What is a Petrarchan Sonnet?

Do you barely know what Petrarchan sonnet means? That is not a problem, learn about Petrarchan Sonnets with examples here.

Petrarchan sonnet


This poetic style existed long before Barrett’s time in nineteenth-century England. Sonnets can be traced back to the Italian Renaissance in the form known as the Petrarchan Sonnet.


What is a Petrarchan Sonnet?

The Petrarchan Sonnet is named after the Italian poet Francesco Petrarch, a fourteenth-century Italian lyrical poet. The poetic form that bears his name was not invented by Petrarch.

Giacomo da Lentini, who wrote poetry in the literary Sicilian dialect in the thirteenth century, is widely regarded as the sonnet’s creator.

The term “sonnet” comes from the Italian word “sonetto,” which comes from the Latin “suono,” which means “sound.” From Dante Alighieri to Michelangelo, many Italian poets experimented with the form.

Petrarch, regarded as one of the founding scholars of the Italian Renaissance, is most likely credited with perfecting the existing sonnet form.


Structure of a Petrarchan Sonnet

The following core elements define the Petrarchan sonnet:

1. There are fourteen lines of poetry in it.

2. The lines are divided into an eight-line subsection (referred to as an octave) and a six-line subsection (called a sestet).

3. The octave follows the ABBA ABBA rhyme scheme. This means that the first, fourth, fifth, and eighth lines all rhyme. The second, third, sixth, and seventh lines all rhyme similarly.

4. In the “Crybin” variant of the Petrarchan sonnet, the opening octave has a different rhyme scheme: ABBA CDDC.

5. The sestet is rhymed in one of two ways. CDE CDE scheme is more common (were the ninth and twelfth, tenth and thirteenth, and eleventh and fourteenth lines rhyme).

6. CDC CDC is the other sestet rhyme scheme (where the ninth, eleventh, twelfth, and fourteenth lines rhyme; and the tenth and thirteenth lines rhyme). It is also known as the “Sicilian sestet,” after the dialect used by Petrarch himself.


What Poets are Known for their Petrarchan Sonnets?

Dante’s Italian sonnets occasionally deviated from the traditional Petrarchan rhyme scheme. Dante loved the “terza rima” technique, which involves interlocking three-line rhymes.

These are organized as follows: DED ABA BCB CDC

In England, Petrarchan sonnets were extremely popular. “Sonnet 43” by Robert Browning is a Petrarchan sonnet.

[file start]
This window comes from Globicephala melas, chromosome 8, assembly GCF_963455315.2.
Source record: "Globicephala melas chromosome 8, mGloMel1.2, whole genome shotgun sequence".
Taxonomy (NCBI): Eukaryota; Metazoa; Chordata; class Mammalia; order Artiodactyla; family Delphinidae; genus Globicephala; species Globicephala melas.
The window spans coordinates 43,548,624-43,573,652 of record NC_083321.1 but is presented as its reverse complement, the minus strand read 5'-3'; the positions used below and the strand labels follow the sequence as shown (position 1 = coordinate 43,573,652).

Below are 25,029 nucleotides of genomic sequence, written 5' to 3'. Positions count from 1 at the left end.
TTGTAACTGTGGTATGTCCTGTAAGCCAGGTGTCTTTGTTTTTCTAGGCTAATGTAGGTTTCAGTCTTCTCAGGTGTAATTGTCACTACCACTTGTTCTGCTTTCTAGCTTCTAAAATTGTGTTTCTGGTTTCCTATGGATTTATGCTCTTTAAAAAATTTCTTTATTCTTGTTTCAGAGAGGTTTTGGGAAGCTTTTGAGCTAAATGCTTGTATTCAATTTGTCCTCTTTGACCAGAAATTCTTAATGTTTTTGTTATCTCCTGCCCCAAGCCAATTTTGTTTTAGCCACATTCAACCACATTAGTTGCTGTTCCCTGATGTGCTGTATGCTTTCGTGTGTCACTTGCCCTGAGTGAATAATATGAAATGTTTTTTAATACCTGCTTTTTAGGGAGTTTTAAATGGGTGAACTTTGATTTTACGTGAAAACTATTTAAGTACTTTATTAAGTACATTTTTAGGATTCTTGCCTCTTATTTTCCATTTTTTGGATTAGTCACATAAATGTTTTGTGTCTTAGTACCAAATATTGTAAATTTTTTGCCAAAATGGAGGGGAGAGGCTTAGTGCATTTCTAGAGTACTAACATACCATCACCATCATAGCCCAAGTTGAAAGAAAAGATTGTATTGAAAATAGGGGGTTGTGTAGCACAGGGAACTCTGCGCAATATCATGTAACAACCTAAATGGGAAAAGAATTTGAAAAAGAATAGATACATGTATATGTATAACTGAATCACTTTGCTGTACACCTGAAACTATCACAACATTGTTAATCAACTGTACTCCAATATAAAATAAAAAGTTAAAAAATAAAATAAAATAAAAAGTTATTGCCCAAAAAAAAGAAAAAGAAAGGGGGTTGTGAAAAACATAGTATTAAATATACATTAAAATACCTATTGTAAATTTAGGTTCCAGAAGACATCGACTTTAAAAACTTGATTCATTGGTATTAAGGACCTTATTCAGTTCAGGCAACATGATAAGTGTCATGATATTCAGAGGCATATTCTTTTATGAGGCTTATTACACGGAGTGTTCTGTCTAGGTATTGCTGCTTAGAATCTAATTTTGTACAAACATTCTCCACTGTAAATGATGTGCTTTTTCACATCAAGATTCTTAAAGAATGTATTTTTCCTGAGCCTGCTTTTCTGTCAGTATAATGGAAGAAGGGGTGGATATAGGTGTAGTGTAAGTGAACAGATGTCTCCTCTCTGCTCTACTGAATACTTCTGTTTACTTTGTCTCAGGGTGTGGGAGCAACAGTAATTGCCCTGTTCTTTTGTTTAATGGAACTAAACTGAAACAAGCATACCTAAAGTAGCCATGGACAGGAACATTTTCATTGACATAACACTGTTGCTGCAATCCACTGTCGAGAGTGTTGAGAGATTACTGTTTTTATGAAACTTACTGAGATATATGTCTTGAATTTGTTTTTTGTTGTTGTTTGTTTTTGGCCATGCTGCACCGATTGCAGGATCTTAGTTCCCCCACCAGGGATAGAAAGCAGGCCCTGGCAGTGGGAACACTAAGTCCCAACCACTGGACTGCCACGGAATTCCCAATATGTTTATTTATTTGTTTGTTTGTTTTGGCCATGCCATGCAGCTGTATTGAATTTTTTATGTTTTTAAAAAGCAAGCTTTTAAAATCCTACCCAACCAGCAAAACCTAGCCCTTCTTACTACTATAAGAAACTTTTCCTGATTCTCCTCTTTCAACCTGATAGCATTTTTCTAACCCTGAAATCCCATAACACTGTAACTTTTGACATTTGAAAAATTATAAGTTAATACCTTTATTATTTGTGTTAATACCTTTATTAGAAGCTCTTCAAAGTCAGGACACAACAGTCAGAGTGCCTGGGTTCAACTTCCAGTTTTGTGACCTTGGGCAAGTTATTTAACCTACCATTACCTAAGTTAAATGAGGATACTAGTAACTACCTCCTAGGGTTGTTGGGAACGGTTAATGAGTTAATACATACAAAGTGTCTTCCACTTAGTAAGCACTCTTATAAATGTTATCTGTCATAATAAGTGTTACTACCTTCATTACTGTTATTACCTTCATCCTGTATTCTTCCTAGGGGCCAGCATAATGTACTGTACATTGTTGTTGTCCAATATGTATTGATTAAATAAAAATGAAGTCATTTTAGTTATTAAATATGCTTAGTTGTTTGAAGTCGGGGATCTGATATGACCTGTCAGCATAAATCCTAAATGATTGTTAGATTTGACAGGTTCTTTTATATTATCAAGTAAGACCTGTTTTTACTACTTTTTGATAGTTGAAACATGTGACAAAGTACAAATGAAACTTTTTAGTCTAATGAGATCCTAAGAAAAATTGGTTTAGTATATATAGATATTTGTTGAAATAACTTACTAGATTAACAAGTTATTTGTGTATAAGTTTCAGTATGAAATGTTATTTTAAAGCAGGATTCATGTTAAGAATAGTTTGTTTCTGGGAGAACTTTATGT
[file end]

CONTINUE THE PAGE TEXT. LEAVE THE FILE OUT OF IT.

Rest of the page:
William Wordsworth and Sir Thomas Wyatt are two other English-language poets who used the Petrarchan form.

Meanwhile, Henry Howard, Earl of Surrey, rose to prominence for translating Italian Petrarchan sonnets into English, but he did not use the form when writing his own English sonnets.


What is the Distinction Between a Petrarchan and a Shakespearean Sonnet?

The primary distinction between a Shakespearean sonnet and a Petrarchan sonnet is the arrangement of the poem’s fourteen lines.

The Petrarchan sonnet is divided into an octave (eight lines) and a sestet (six lines).


Petrarchan Sonnet Example

The collected works of Petrarch are the touchstone of the Italian language Petrarchan sonnets. English translations of his work are still widely read today.

Consider the following translation of Petrarch’s “Sonnet 227” by A.S. Kline:

Breeze, blowing that blonde curling hair, stirring it, and being softly stirred in turn, scattering that sweet gold about, then gathering it, in a lovely knot of curls again,

 you linger around bright eyes whose loving sting pierces me so, till I feel it and weep, and I wander searching for my treasure, like a creature that often shies and kicks:

 now I seem to find her, now I realise she’s far away, now I’m comforted, now despair, now longing for her, now truly seeing her.

 Happy air, remain here with your living rays: and you, clear running stream, why can’t I exchange my path for yours?

Petrarchan sonnet verses frequently frame a specific topic or argument of the sonnet, which is often presented as a question.

The opening octave in the preceding example offers a “proposition” that poses the problem at hand. The final sestet then offers a resolution.

The “volta,” found at the top of the sestet, is the ninth line of Petrarch’s sonnet. It literally translates to “the turn.”

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